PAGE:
> > It seems Michael Foster thinks this is the way to go:

    >
    > > http://www.cross-browser.com/x/lib/view.php?sym=xLoadScript

    >
    > About the only difference between that function and mine (aside from the
    > feature tests) is that his is appending to the head element where mine
    > appends it in a DIV element that is solely for the purpose of appending
    > script elements (hence it's name of scriptDiv). ...


    He has another function which keeps track of scripts so that they
    aren't loaded twice and it may -- I don't recall -- set things up so
    they can be deleted. I don't really understand what difference it
    makes -- in general, of specific to any browser -- whether the script
    is in the head or body.
     
    Christopher Nelson, Feb 27, 2007
    #7
  8. On Feb 26, 9:28 pm, Randy Webb <> wrote:
    > ...
    > >> For my situation, it seems that rather than having foo.shtml
    > >> with an embedded script tag, I should have foo.shtml with some
    > >> structure and a companion foo.js which gets loaded into that structure
    > >> with the code above. Or am I missing the boat somehow?

    >
    > That is probably the simplest way. You would load pageName.shtml and
    > pageName.js. Another option is to scan the innerHTML for SCRIPT
    > elements. If it has a source, load the .js file. If it has content, then
    > insert that content into the page.
    > ...


    I'm not clear on what innerHTML you're referring to. If I have a
    foo.shtml:

    <script src='foo.js'></script>
    ...some content here...

    and bar.shtml:

    <script type='text/javascript'>
    ...some code here...
    </script>
    ...some content here...

    I imagine a function which:

    1. Gets the .shtml file from the server
    2. Replaces the target div's innerHTML with the text returned
    3. Uses div.getElementsByTagName('script') to find all the scripts
    in the
    new content
    a. If the script had a src attribute, gets the js from the server
    or
    b. If the script had content, extracts its innerHTML
    then
    Insert the script text in scriptDiv or the head or something

    This makes my suggested naming convention more flexible (foo.shtml can
    use something other than or in addition to foo.js). My concern is
    that IE7's been doing weird things as I play and I've read that
    innerHTML isn't always supported.
     
    Christopher Nelson, Feb 27, 2007
    #8
  9. Christopher Nelson

    Randy Webb Guest

    -Lost said the following on 2/27/2007 3:00 AM:
    > "Randy Webb" <> wrote in message
    > news:...
    >> Christopher Nelson said the following on 2/26/2007 4:31 PM:
    >>> On Feb 26, 2:50 pm, "Christopher Nelson" <> wrote:


    <snip>

    >>> It seems Michael Foster thinks this is the way to go:
    >>>
    >>> http://www.cross-browser.com/x/lib/view.php?sym=xLoadScript

    >> About the only difference between that function and mine (aside from the feature tests)
    >> is that his is appending to the head element where mine appends it in a DIV element that
    >> is solely for the purpose of appending script elements (hence it's name of scriptDiv).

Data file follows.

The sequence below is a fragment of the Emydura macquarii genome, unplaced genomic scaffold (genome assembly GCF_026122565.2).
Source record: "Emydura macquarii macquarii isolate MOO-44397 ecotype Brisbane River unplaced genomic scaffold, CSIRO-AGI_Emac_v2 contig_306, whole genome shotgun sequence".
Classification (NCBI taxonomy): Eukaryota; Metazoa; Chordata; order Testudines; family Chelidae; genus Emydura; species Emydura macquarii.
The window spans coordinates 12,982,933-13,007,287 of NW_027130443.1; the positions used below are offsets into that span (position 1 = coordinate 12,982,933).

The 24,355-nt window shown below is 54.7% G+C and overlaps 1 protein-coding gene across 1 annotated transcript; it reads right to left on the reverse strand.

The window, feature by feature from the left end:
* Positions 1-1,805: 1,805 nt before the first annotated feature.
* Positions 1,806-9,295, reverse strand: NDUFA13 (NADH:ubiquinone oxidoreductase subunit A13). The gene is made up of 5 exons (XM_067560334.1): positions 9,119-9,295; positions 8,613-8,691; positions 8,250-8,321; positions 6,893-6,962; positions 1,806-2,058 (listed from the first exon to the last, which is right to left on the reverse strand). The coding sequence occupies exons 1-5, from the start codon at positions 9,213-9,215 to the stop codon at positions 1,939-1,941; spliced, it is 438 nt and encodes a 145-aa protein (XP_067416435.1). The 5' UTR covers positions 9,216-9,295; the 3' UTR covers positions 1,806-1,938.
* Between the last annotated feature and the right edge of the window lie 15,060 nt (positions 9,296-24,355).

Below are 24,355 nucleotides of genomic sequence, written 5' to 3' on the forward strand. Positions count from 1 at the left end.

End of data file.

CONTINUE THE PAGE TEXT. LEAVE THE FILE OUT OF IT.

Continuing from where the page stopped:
>> The reason mine is written that way is that when you load a file, load another, load
    >> another, and so on, every single one of those files will remain a memory load. Placing
    >> the script blocks in a div element makes it easier to remove the. You can either cycle
    >> through the children of scriptDiv and remove all the script blocks or simply set it's
    >> innerHTML to "" and the previously loaded scripts are dumped and available for Garbage
    >> Collection and free up the memory.

    >
    > Hrmm... I assume you forgot the word script in "easier to remove the."


    Yes, somehow it got removed before posting.

    > So anyway, I was wondering if you load however many scripts, you can at some point remove
    > them and they can still be available to the script?


    They would be available until they get Garbage Collected.

    >
    > (Admittedly, I did not test it. Forgive my laziness!)
    >
    > Or we are just talking about getting rid of scripts that are no longer used?


    Getting rid of scripts no longer being used at the time.
    --
    Randy
    Chance Favors The Prepared Mind
    comp.lang.javascript FAQ - http://jibbering.com/faq/index.html
    Javascript Best Practices - http://www.JavascriptToolbox.com/bestpractices/
     
    Randy Webb, Feb 27, 2007
    #9
  10. Christopher Nelson

    Randy Webb Guest

    Christopher Nelson said the following on 2/27/2007 8:10 AM:
    > On Feb 26, 9:28 pm, Randy Webb <> wrote:
    >> ...
    >>> It seems Michael Foster thinks this is the way to go:
    >>> http://www.cross-browser.com/x/lib/view.php?sym=xLoadScript

    >> About the only difference between that function and mine (aside from the
    >> feature tests) is that his is appending to the head element where mine
    >> appends it in a DIV element that is solely for the purpose of appending
    >> script elements (hence it's name of scriptDiv). ...

    >
    > He has another function which keeps track of scripts so that they
    > aren't loaded twice and it may -- I don't recall -- set things up so
    > they can be deleted.


    I can see a possible use for not wanting to load files twice. If he has
    it set up so that it doesn't load files twice then you can't delete them.

    > I don't really understand what difference it makes -- in general,
    > of specific to any browser -- whether the script is in the head or body.


    It makes no difference as long as the order is there that they need to
    be in. Meaning, a script block in the HEAD section can't try to call a